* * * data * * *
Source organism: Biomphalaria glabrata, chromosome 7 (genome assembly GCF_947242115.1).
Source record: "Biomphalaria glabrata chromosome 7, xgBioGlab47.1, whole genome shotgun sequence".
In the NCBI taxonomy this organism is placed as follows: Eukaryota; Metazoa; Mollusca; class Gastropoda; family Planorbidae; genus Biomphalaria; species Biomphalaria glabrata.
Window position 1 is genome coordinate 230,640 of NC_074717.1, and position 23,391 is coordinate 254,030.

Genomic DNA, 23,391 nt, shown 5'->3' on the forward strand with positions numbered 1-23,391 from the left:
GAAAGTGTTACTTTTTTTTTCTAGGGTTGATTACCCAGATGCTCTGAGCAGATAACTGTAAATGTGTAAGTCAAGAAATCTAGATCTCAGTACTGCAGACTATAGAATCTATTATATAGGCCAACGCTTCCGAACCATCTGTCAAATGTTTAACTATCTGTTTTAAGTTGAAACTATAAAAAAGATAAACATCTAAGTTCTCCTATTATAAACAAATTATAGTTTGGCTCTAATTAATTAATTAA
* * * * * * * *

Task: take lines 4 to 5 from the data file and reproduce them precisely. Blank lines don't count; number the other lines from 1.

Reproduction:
Window position 1 is genome coordinate 230,640 of NC_074717.1, and position 23,391 is coordinate 254,030.

Genomic DNA, 23,391 nt, shown 5'->3' on the forward strand with positions numbered 1-23,391 from the left: